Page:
If you only have access to vermiculite, it's worth doing a little experimenting to see how much you need to change the process (thicker walls, e.g) to retain similar insulation and strength properties.

As a final note, both materials (and every known type of insulation) can give off very fine particles of dust. These are not good to breathe.
We recommend well-ventilated spaces, dust masks, and/or pre-wetting the material before dumping it out of the bag to control dust.

-Erica W
 
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Erica Wisner wrote:In some areas (I think mainly on the east coast), vermiculite is much easier to obtain than perlite.
However, there's a structural difference that has some effect on castings.
Nice to see progress on various casting options!

Regarding perlite vs vermiculite:

Perlite is little bobbles of 'rock foam' - basically rock popcorn, made from pressure-popped gaseous obsidian or volcanic glass with gas inclusions. This means perlite has very small pores, and retains its insulation value in a lot of different uses and combinations. Also, the "rocks" are easily crushed with sufficient force, but it takes a fair amount of pressure. Stomping on a footprint-sized bunch of them will crack or crush a few of the bigger ones, but the smaller ones remain relatively unchanged.
Very wet solutions penetrate easily, but it's also pretty easy to coat the outside with clay slip or cement and still have air spaces trapped inside each chunk. The castings I've seen with perlite show good bonding between the cement and the perlite; and when broken, you can see lots of white dots where the perlite did not absorb the goop. The insulative performance also seems good.

Vermiculite is little flakes, like mica. I don't know whether it's popped or milled, but the samples I've seen are easily disintegrated by rubbing between the fingers. The usual process for mixing cement or clay can break down these chunks pretty easily, and the goop may also penetrate between layers (not sure on that one). Vermiculite may be a comparable insulation material when dry, but in wet / pourable applications it seems to lose a lot more of its insulation value than perlite. It's also poorly bonded to itself, so larger vermiculite chunks could become a weak point in thin-walled castings. We have not tried casting with vermiculite due to prejudice.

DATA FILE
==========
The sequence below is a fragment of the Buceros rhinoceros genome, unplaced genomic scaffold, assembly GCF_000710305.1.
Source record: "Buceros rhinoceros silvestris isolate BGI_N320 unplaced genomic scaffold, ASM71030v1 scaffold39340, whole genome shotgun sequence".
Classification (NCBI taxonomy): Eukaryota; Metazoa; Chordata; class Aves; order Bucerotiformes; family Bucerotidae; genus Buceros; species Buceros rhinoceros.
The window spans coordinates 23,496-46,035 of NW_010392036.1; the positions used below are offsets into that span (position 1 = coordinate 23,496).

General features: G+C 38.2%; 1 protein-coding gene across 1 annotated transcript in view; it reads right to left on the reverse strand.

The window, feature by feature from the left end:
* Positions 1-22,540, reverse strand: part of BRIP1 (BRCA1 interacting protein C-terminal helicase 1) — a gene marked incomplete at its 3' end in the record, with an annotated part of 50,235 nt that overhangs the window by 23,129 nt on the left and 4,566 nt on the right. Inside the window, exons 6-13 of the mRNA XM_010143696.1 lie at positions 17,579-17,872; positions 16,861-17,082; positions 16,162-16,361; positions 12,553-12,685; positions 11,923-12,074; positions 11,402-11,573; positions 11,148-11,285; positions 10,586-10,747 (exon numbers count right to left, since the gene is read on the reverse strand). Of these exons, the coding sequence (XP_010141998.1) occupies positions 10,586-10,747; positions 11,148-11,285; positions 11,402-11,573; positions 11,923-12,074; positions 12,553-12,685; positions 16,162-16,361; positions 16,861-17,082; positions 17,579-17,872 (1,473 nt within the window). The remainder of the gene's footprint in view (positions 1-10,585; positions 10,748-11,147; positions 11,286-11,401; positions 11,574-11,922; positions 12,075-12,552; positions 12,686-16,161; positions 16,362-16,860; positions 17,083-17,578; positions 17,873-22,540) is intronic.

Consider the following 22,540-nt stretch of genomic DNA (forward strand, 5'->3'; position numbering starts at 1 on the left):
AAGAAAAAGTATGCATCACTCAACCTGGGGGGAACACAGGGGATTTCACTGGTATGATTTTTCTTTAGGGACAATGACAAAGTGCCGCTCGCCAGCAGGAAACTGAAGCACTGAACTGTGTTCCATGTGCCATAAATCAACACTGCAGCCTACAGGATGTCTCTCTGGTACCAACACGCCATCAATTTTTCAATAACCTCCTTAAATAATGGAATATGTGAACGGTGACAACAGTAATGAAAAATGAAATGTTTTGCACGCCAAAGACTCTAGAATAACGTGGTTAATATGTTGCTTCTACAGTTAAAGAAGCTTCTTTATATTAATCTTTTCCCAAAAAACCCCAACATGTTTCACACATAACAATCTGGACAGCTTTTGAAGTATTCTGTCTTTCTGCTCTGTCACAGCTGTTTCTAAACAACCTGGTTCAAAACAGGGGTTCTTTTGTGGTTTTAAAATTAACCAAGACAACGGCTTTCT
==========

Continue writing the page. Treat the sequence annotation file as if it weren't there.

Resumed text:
We prefer perlite over vermiculite for our own experiments. When building brick-type heater cores, we suggest using 2" of perlite or 4" of vermiculite. (Or 1" to 2" of fiber-type refractory insulation: ceramic fiber, rock wool.)

If you only have access to vermiculite, it's worth doing a little experimenting to see how much you need to change the process (thicker walls, e.g) to retain similar insulation and strength properties.

As a final note, both materials (and every known type of insulation) can give off very fine particles of dust. These are not good to breathe.
We recommend well-ventilated spaces, dust masks, and/or pre-wetting the material before dumping it out of the bag to control dust.

-Erica W




thats great experienced info Erica

im curious if this beautiful RMH is still holding up after 2 yrs - Jesse?.
btw- the kids hand prints are a nice personal touch!
 
John McDoodle
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I know it's 2 yrs old but I was looking at the "best ever" threads and I found this, I'm curious about the longevity and recipes of these cast cores as I'm about to cast one myself, which will be my 2nd stove designed and fabricated by myself. I understand by jesses recent popular wofati posts that he is still here at permies...? Besides after 2 years should show of any longevity and/or premature problems. I'm just trying to see how these cast cores turned out from experienced people whom have done it.
 
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Jesse Grimes is the ant currently at Wheaton Labs.
 
John McDoodle
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Glenn Herbert wrote:Jesse Grimes is the ant currently at Wheaton Labs.



i was reffering to Jesse Biggs - the author of this post
 
Glenn Herbert
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Jesse Grimes has been posting a lot about wofatis at Wheaton Labs; Jesse Biggs last posted on July 7, 2015, on his home backyard project: https://permies.com/t/34620/projects/acre#387729